Why Hearing Aids Can Enhance Your Memory

Woman with hearing loss doing dishes because she forgot to turn the dishwasher on.

Chris has been a little forgetful as of late. She missed her doctor’s appointment two months in a row (time to reschedule again). And she even overlooked running the dishwasher before bed (I guess this morning she will need to handwash her coffee cup). Things have been getting lost lately. Oddly, Chris doesn’t necessarily feel forgetful…she simply feels mentally drained and fatigued all the time.

It can be challenging to recognize that feeling until it’s sneaking up on you. Frequently, though, the problem isn’t your memory, despite how forgetful you may appear. The real problem is your hearing. And that means you can substantially improve your memory by wearing one little device.

How to Enhance Your Overall Cognitive Function And Memory

So, step one to improving your memory, to get everyone’s name right at your next meeting or to make sure you arrange that day off for your dentist appointment, is to get your hearing tested. A standard hearing examination will be able to figure out if you have hearing loss and how bad any impairment might be.

Chris hesitates, though, because she hasn’t noticed any signs or symptoms of hearing loss. She doesn’t really have a problem hearing in a crowded room. And she’s never had a tough time hearing any of her team members at work.

But she may have some amount of hearing loss even though she hasn’t noticed any symptoms yet. Actually, one of the first symptoms of hearing impairment is loss of memory. And strain on the brain is the underlying cause. Here’s how it works:

  • Your hearing begins to diminish, maybe so gradually you don’t realize.
  • Your ears detect a lack of sound, however slight.
  • Your brain begins working a little harder to translate and amplify the sounds you can hear.
  • Everything feels normal, but it takes more work on your brain’s part to make sense of the sounds.

Your brain only has so much processing power which can really be stressed by that type of strain. So things such as cognitive function and memory get pushed to the back.

Dementia And Hearing Loss

If you take memory loss to its most logical extremes, you might end up dealing with something like dementia. And there is a connection between dementia and hearing loss, though there are several other factors at work and the cause and effect relationship is still rather uncertain. Still, there is a higher danger of cognitive decline with individuals who have neglected hearing loss, which can begin as memory loss and eventually (over the years) become more extreme concerns.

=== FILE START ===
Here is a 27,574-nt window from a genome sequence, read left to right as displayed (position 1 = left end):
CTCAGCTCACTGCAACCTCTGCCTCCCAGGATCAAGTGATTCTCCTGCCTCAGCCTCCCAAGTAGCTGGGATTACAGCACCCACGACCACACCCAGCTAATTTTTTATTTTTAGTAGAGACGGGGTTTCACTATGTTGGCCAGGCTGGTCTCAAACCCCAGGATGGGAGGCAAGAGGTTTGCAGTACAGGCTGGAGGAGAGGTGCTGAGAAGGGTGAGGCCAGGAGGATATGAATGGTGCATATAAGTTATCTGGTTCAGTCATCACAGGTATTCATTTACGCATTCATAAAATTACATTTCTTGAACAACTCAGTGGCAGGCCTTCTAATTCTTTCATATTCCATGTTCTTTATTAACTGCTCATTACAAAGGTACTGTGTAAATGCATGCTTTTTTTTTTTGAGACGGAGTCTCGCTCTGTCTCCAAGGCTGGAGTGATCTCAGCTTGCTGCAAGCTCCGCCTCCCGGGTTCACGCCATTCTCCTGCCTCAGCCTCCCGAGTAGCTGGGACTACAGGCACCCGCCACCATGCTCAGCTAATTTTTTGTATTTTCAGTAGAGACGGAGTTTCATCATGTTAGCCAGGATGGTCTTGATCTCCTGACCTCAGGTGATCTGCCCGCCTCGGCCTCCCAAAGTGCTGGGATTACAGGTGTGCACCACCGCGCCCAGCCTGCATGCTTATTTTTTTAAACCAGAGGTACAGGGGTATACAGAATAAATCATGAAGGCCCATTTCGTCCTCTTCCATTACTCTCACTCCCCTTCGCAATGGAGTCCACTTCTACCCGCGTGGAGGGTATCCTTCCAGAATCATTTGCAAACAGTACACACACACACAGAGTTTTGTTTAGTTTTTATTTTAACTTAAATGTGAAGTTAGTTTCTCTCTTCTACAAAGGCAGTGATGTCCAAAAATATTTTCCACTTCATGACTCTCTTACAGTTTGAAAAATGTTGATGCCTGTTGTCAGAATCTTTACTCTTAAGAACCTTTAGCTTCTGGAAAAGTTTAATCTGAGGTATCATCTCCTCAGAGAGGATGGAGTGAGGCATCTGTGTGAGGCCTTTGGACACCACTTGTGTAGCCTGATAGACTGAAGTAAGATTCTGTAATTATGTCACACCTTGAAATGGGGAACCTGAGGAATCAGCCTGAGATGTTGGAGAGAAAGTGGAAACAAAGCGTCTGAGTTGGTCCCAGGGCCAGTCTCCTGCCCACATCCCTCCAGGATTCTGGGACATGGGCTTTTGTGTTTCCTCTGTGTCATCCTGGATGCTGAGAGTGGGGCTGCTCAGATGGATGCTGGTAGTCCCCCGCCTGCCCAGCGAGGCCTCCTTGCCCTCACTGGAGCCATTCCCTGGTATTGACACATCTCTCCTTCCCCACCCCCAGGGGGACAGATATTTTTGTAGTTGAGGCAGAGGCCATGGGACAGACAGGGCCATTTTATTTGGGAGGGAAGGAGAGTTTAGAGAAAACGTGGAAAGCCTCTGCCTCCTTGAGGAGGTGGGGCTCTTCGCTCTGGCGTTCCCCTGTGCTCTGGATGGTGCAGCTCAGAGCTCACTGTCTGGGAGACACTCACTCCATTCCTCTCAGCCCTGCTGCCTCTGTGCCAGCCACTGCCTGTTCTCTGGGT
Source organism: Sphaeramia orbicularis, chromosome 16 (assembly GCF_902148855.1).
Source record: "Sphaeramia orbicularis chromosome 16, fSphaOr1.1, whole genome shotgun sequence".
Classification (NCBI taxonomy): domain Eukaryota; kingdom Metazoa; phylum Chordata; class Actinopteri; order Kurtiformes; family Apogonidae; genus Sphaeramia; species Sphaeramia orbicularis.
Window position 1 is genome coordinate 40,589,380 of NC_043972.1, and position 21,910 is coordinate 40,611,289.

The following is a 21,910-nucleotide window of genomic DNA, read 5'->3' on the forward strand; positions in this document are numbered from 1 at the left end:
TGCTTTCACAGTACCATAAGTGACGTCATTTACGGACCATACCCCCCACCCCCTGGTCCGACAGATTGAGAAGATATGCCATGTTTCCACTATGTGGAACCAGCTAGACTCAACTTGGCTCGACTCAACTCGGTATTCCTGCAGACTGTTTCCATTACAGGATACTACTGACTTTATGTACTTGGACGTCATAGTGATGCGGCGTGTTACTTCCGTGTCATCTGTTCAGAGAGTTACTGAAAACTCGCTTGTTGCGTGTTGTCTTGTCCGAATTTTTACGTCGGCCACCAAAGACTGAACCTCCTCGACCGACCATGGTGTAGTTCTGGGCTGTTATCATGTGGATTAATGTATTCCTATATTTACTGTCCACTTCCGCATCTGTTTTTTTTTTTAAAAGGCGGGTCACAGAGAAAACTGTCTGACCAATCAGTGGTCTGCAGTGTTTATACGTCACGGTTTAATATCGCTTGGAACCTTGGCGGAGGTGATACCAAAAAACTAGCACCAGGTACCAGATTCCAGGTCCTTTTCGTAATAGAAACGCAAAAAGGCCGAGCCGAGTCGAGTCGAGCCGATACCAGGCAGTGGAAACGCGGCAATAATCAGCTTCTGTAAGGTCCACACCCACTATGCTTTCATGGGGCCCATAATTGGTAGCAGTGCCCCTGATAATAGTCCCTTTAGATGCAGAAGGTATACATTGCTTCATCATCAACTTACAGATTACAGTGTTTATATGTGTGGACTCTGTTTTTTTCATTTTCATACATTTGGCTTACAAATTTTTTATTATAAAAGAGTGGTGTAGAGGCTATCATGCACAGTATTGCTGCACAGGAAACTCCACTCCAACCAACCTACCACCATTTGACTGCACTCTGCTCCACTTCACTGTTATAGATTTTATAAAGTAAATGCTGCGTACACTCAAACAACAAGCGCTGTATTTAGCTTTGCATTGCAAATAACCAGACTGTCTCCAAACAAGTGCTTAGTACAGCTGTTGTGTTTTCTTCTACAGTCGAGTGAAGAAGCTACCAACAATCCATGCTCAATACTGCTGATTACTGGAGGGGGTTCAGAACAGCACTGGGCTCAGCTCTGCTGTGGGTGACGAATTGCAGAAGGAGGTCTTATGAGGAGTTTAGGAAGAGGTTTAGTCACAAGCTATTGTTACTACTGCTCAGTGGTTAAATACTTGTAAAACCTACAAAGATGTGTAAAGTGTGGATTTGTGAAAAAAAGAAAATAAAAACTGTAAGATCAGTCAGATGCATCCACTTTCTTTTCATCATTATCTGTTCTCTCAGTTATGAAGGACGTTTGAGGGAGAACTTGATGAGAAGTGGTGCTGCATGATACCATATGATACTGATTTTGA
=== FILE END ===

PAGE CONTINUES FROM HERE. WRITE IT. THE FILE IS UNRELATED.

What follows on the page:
Hearing Aids And Warding Off Fatigue

That’s the reason why managing your hearing loss is crucial. Significant improvement in cognitive function was observed in 97.3% of individuals with hearing loss who used hearing aids for at least 18 months according to one study.

Similar benefits have been noted in a variety of other studies. Hearing aids really help. Your overall cognitive function improves when your brain doesn’t have to struggle as hard to hear. Memory loss and problems with cognitive function can have numerous intricate factors and hearing aids aren’t always a magic bullet.

Memory Loss Can be The First Sign of Hearing Loss

This sort of memory loss is usually temporary, it’s a sign of exhaustion more than an underlying change in the way your brain operates. But that can change if the underlying problems remain un-addressed.

Memory loss, then, can be somewhat of an early warning system. When you first observe those symptoms, you should schedule an appointment with your hearing professional. Your memory will most likely return to normal when your underlying hearing problems are addressed.

And your hearing will probably improve as well. A hearing aid can help slow the decline in your hearing. In a sense, your general wellness, not only your memory, could be improved by these little devices.

The site information is for educational and informational purposes only and does not constitute medical advice. To receive personalized advice or treatment, schedule an appointment.